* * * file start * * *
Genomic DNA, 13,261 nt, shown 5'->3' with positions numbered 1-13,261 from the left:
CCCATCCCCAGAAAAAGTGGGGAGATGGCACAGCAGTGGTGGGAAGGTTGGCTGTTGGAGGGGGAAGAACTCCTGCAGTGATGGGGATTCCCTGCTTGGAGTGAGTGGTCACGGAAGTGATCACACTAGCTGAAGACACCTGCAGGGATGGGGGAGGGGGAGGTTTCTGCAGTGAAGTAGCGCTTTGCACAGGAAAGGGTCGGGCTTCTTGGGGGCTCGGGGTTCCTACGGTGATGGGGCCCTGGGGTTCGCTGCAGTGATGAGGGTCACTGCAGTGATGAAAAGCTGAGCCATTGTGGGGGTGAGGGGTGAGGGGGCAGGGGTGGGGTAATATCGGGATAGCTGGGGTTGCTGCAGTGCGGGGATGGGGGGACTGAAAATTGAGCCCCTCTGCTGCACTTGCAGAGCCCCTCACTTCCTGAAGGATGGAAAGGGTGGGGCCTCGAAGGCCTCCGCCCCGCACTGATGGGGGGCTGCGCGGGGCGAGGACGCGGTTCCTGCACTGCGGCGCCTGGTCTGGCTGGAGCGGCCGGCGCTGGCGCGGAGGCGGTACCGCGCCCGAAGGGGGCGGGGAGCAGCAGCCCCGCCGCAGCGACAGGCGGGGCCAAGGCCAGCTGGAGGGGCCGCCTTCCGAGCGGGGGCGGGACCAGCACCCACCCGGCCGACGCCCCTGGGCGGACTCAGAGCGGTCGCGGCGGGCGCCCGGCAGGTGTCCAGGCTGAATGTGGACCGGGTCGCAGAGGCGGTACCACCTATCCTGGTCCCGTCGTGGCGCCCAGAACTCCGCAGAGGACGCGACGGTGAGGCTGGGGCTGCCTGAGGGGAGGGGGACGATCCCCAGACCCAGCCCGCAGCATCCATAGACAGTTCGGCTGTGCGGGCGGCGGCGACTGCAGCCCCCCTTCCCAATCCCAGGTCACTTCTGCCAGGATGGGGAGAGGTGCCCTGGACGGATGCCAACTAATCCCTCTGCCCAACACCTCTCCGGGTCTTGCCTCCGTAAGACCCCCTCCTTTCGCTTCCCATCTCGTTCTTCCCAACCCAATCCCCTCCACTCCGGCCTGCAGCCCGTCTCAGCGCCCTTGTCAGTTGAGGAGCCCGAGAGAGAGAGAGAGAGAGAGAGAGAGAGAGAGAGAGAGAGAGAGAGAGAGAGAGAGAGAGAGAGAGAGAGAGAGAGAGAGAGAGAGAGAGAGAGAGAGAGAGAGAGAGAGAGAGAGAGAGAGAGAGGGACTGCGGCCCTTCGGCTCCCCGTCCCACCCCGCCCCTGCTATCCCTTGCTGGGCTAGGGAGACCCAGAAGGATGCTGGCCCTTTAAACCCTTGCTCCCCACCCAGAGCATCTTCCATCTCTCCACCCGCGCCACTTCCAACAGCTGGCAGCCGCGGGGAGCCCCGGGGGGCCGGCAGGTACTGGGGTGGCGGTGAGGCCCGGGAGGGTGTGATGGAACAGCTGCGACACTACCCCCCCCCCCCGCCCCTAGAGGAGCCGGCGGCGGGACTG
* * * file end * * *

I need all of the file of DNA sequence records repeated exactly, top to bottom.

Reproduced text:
Genomic DNA, 13,261 nt, shown 5'->3' with positions numbered 1-13,261 from the left:
CCCATCCCCAGAAAAAGTGGGGAGATGGCACAGCAGTGGTGGGAAGGTTGGCTGTTGGAGGGGGAAGAACTCCTGCAGTGATGGGGATTCCCTGCTTGGAGTGAGTGGTCACGGAAGTGATCACACTAGCTGAAGACACCTGCAGGGATGGGGGAGGGGGAGGTTTCTGCAGTGAAGTAGCGCTTTGCACAGGAAAGGGTCGGGCTTCTTGGGGGCTCGGGGTTCCTACGGTGATGGGGCCCTGGGGTTCGCTGCAGTGATGAGGGTCACTGCAGTGATGAAAAGCTGAGCCATTGTGGGGGTGAGGGGTGAGGGGGCAGGGGTGGGGTAATATCGGGATAGCTGGGGTTGCTGCAGTGCGGGGATGGGGGGACTGAAAATTGAGCCCCTCTGCTGCACTTGCAGAGCCCCTCACTTCCTGAAGGATGGAAAGGGTGGGGCCTCGAAGGCCTCCGCCCCGCACTGATGGGGGGCTGCGCGGGGCGAGGACGCGGTTCCTGCACTGCGGCGCCTGGTCTGGCTGGAGCGGCCGGCGCTGGCGCGGAGGCGGTACCGCGCCCGAAGGGGGCGGGGAGCAGCAGCCCCGCCGCAGCGACAGGCGGGGCCAAGGCCAGCTGGAGGGGCCGCCTTCCGAGCGGGGGCGGGACCAGCACCCACCCGGCCGACGCCCCTGGGCGGACTCAGAGCGGTCGCGGCGGGCGCCCGGCAGGTGTCCAGGCTGAATGTGGACCGGGTCGCAGAGGCGGTACCACCTATCCTGGTCCCGTCGTGGCGCCCAGAACTCCGCAGAGGACGCGACGGTGAGGCTGGGGCTGCCTGAGGGGAGGGGGACGATCCCCAGACCCAGCCCGCAGCATCCATAGACAGTTCGGCTGTGCGGGCGGCGGCGACTGCAGCCCCCCTTCCCAATCCCAGGTCACTTCTGCCAGGATGGGGAGAGGTGCCCTGGACGGATGCCAACTAATCCCTCTGCCCAACACCTCTCCGGGTCTTGCCTCCGTAAGACCCCCTCCTTTCGCTTCCCATCTCGTTCTTCCCAACCCAATCCCCTCCACTCCGGCCTGCAGCCCGTCTCAGCGCCCTTGTCAGTTGAGGAGCCCGAGAGAGAGAGAGAGAGAGAGAGAGAGAGAGAGAGAGAGAGAGAGAGAGAGAGAGAGAGAGAGAGAGAGAGAGAGAGAGAGAGAGAGAGAGAGAGAGAGAGAGAGAGAGAGAGAGAGAGAGAGAGAGGGACTGCGGCCCTTCGGCTCCCCGTCCCACCCCGCCCCTGCTATCCCTTGCTGGGCTAGGGAGACCCAGAAGGATGCTGGCCCTTTAAACCCTTGCTCCCCACCCAGAGCATCTTCCATCTCTCCACCCGCGCCACTTCCAACAGCTGGCAGCCGCGGGGAGCCCCGGGGGGCCGGCAGGTACTGGGGTGGCGGTGAGGCCCGGGAGGGTGTGATGGAACAGCTGCGACACTACCCCCCCCCCCCGCCCCTAGAGGAGCCGGCGGCGGGACTG